Roland Lehmann seems to have rallied his employees behind him. He says he is aware that his Lehmann team makes a significant contribution to the company's success. He involves them in many decisions, for example when it comes to purchasing new machines. He sees himself as the "driving force" for the company, he initiates new projects and is on the ball when it comes to innovative further developments for Lehmann precision tools. As a rule, he can no longer operate his machines and systems, but he knows what the machines can do and is also regularly present at training sessions for the machines. However, he also says that he always has an open ear for the private concerns of his employees, that his door is always open and that he is also available as an advisor if necessary. He is proud of his team and is also always eager to bring many young people into training. Be it as part of a dual study program or as an apprenticeship as an industrial mechanic. He sees very well that the apprentice workshop would lay the foundation for the future of the company and that is why sound training is enormously important to him. Unfortunately, he says somewhat thoughtfully, the young workers are increasingly absent. Otherwise, he always had three to four trainees per year. For the fall of 2022, he has only one apprentice in sight, but he has not yet signed his contract. Unfortunately, the entire industry is struggling with this, Lehmann emphasizes. Politicians must also set the course here and introduce young people more to vocational training. He emphasizes that as a student in a certain grade, he himself had to complete an internship in a company every Friday. With these different internship experiences, it would be much easier for young people to make decisions for life and they would be clearer in their career choices. His eldest son has now also been part of the family business for a year and a half. After completing his apprenticeship as a tool mechanic with a well-known writing instrument manufacturer, he worked as a journeyman for several more months, and now he is learning toolmaking in the company from the ground up and is currently assigned to EDM in the PCD department. "Yesterday," comments Robert Lehmann happily, "my son approached me and asked to be allowed to take the trainee's license. I think that's a great thing, if he identifies with the company and takes the initiative himself." Roland Lehmann is also grateful for his wife at his side, who has accompanied his independence from the beginning and is thus an important support for the tool company. In addition to her commercial activities, she is always an excellent advisor when it comes to operational decisions.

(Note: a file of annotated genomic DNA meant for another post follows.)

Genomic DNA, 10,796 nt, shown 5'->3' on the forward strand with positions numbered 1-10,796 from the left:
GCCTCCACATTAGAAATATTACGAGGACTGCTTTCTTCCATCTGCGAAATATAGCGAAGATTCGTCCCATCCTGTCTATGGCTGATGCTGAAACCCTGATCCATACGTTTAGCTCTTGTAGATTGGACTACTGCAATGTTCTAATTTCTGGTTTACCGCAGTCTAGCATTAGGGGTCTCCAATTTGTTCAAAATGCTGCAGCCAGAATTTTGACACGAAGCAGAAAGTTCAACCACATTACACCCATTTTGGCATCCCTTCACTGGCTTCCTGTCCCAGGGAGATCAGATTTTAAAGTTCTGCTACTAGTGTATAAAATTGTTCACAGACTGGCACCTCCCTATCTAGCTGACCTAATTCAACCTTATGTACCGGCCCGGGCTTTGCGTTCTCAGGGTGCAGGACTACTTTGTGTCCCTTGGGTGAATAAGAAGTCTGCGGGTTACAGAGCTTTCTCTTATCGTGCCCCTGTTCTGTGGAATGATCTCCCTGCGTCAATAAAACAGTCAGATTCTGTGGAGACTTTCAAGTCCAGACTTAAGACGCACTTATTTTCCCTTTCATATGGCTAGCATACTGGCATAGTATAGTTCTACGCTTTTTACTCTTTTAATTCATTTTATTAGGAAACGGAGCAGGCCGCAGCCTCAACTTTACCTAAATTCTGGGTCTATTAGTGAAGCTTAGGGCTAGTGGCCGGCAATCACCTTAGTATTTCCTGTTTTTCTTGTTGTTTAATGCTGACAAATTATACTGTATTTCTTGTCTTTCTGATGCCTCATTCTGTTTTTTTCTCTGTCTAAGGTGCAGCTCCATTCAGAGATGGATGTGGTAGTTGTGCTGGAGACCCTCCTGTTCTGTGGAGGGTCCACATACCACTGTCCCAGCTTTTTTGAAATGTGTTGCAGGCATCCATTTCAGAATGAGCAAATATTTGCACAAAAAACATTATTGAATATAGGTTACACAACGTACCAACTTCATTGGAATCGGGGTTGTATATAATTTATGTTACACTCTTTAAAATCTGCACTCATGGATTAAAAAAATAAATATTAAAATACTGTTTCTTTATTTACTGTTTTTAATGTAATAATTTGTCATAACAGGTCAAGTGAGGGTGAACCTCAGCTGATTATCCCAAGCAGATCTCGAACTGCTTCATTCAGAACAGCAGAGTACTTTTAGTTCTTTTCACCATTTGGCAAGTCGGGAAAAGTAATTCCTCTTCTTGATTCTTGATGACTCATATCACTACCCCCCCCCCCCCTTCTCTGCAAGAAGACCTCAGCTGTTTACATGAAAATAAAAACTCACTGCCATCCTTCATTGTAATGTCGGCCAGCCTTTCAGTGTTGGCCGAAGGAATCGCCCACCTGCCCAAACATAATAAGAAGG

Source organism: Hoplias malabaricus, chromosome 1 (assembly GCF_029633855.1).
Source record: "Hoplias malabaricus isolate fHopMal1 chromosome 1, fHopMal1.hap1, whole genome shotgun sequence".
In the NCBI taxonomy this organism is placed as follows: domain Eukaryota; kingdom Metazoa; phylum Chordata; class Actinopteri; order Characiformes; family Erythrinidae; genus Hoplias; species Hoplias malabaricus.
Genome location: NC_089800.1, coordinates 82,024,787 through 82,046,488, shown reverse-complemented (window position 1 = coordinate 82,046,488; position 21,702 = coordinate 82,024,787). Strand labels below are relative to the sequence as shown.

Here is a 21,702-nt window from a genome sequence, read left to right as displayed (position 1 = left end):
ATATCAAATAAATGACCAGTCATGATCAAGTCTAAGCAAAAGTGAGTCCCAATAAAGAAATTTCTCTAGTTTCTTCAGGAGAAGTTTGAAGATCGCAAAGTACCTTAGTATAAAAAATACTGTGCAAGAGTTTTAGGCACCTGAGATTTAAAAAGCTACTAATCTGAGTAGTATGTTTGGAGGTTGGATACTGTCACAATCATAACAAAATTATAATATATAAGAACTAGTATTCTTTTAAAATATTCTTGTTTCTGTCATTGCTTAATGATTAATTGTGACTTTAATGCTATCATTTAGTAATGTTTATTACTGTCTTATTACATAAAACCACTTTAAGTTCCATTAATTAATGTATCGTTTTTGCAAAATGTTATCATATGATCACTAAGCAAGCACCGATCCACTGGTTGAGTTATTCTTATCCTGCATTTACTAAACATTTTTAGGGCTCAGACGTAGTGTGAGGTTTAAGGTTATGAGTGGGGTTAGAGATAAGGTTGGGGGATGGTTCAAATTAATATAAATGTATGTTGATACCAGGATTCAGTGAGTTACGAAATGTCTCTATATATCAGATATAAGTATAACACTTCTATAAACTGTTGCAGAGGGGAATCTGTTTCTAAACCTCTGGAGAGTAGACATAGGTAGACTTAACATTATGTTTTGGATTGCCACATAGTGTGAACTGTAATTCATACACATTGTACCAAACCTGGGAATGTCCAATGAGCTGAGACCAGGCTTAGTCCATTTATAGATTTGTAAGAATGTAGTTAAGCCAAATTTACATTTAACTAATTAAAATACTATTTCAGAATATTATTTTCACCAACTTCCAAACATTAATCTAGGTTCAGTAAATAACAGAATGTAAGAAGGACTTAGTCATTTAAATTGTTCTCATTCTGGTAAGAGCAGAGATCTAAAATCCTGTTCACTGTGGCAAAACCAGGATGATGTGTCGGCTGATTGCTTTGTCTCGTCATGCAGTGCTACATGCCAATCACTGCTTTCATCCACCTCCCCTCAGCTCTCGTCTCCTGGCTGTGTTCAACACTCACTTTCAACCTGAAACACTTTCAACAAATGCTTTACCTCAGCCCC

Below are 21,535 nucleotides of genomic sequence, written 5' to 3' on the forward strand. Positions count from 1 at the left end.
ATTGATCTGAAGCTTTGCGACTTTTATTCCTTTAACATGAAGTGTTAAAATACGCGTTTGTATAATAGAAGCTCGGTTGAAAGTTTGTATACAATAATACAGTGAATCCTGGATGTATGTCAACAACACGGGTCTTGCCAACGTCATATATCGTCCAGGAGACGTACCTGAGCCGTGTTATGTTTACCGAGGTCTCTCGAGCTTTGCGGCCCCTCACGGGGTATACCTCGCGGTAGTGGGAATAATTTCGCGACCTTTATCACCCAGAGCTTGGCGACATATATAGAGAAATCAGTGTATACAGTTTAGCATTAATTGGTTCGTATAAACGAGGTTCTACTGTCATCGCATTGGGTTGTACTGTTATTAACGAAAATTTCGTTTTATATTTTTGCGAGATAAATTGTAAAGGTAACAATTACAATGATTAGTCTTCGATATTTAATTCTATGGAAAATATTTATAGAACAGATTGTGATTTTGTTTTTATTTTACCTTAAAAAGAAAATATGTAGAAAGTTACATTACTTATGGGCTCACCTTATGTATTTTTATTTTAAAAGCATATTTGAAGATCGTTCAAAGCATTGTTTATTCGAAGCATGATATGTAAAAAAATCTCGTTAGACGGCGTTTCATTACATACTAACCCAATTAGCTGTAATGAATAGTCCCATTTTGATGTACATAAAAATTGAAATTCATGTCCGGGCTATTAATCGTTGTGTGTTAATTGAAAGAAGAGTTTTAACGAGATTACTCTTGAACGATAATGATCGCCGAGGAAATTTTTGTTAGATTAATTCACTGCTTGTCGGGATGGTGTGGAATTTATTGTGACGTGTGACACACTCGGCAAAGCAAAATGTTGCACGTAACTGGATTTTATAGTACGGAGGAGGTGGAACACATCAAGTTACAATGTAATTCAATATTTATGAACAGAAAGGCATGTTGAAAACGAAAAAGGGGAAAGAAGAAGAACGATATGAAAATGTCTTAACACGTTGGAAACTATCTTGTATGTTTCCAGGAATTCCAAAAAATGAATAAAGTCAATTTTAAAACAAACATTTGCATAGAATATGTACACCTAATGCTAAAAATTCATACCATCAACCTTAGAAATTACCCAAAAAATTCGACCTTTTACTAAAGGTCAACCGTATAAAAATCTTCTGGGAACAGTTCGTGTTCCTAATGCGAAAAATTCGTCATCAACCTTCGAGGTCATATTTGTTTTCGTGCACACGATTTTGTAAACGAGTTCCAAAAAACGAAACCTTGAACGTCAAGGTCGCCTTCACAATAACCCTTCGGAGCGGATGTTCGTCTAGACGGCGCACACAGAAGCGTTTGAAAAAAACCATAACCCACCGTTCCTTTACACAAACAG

Rittergut as additional company headquarters